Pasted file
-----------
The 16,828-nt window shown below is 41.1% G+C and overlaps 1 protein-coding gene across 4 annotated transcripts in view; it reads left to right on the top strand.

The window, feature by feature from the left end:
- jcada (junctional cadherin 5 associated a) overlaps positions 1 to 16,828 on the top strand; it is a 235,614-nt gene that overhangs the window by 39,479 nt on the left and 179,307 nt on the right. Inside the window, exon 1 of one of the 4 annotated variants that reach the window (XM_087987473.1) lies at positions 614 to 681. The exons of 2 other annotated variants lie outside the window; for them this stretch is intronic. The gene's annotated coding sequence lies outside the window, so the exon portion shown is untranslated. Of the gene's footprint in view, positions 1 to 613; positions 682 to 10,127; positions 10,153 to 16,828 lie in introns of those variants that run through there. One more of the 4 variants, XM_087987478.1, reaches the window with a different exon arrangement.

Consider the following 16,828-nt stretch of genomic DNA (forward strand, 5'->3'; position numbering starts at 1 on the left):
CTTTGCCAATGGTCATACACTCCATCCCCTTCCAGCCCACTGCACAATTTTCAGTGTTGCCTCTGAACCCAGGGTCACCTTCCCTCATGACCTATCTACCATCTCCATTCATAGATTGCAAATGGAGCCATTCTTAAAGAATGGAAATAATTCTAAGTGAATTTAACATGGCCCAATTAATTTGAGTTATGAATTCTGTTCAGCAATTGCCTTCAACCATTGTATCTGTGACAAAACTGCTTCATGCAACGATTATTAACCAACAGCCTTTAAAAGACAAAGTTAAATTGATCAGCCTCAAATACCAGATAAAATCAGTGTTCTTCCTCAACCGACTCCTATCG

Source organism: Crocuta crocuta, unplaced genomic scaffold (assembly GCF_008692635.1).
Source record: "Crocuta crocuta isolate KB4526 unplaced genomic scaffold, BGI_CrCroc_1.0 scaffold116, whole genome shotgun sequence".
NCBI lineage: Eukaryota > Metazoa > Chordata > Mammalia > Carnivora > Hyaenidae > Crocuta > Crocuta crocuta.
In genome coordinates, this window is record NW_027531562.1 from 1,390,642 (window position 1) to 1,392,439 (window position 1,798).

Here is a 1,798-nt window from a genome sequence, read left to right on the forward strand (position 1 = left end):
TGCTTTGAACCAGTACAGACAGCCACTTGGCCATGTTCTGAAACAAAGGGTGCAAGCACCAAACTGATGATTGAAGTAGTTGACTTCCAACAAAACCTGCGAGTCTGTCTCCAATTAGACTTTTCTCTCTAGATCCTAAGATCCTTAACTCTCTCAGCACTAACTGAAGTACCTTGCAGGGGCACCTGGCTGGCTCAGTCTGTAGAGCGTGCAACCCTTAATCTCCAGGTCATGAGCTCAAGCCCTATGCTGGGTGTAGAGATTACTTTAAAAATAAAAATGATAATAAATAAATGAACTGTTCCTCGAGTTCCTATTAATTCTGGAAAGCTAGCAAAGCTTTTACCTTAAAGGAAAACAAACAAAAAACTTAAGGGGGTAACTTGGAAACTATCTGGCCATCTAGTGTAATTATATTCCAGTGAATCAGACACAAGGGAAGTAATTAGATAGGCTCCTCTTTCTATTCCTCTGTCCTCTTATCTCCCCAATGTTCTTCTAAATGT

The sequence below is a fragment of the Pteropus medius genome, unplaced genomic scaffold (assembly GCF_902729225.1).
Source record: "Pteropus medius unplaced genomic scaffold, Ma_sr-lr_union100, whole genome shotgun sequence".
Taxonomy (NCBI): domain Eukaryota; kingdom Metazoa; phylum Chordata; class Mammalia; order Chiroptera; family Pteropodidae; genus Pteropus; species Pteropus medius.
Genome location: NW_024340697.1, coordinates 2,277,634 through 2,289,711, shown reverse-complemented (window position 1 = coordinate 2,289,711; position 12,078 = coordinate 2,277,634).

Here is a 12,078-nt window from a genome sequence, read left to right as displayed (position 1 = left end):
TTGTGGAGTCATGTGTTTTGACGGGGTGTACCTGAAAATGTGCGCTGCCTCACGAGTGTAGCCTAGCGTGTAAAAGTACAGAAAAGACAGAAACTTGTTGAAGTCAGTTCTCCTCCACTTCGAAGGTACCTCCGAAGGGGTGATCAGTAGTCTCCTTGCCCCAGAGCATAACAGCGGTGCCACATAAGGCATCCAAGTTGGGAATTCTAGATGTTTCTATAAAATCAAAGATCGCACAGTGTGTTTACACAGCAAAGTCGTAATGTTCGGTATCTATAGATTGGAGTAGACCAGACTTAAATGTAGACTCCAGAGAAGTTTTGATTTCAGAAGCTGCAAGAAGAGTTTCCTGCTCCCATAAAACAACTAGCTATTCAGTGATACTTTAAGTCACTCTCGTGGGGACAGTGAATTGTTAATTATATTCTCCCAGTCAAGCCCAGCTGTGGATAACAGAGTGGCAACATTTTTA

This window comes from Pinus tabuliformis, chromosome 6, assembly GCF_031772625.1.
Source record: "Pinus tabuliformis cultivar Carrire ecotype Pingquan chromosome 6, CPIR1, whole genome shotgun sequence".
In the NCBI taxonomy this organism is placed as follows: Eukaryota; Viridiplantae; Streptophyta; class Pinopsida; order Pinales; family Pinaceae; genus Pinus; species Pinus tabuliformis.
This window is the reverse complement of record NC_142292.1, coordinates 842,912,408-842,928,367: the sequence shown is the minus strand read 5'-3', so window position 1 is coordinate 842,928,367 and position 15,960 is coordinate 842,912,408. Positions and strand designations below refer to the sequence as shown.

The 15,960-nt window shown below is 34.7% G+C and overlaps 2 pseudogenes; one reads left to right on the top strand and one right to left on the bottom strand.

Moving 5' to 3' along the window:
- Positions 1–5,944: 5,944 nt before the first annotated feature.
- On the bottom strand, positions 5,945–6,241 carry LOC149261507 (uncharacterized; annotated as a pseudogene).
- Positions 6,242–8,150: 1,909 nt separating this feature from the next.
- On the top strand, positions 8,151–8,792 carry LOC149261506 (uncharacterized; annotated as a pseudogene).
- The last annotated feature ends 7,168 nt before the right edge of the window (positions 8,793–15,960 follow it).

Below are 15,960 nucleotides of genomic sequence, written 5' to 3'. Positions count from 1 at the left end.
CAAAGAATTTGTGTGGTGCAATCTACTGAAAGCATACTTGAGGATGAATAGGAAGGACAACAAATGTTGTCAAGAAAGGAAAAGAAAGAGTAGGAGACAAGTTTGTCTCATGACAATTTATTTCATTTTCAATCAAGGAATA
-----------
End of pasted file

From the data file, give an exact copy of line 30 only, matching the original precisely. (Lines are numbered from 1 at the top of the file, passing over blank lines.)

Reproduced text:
CAAAGAATTTGTGTGGTGCAATCTACTGAAAGCATACTTGAGGATGAATAGGAAGGACAACAAATGTTGTCAAGAAAGGAAAAGAAAGAGTAGGAGACAAGTTTGTCTCATGACAATTTATTTCATTTTCAATCAAGGAATA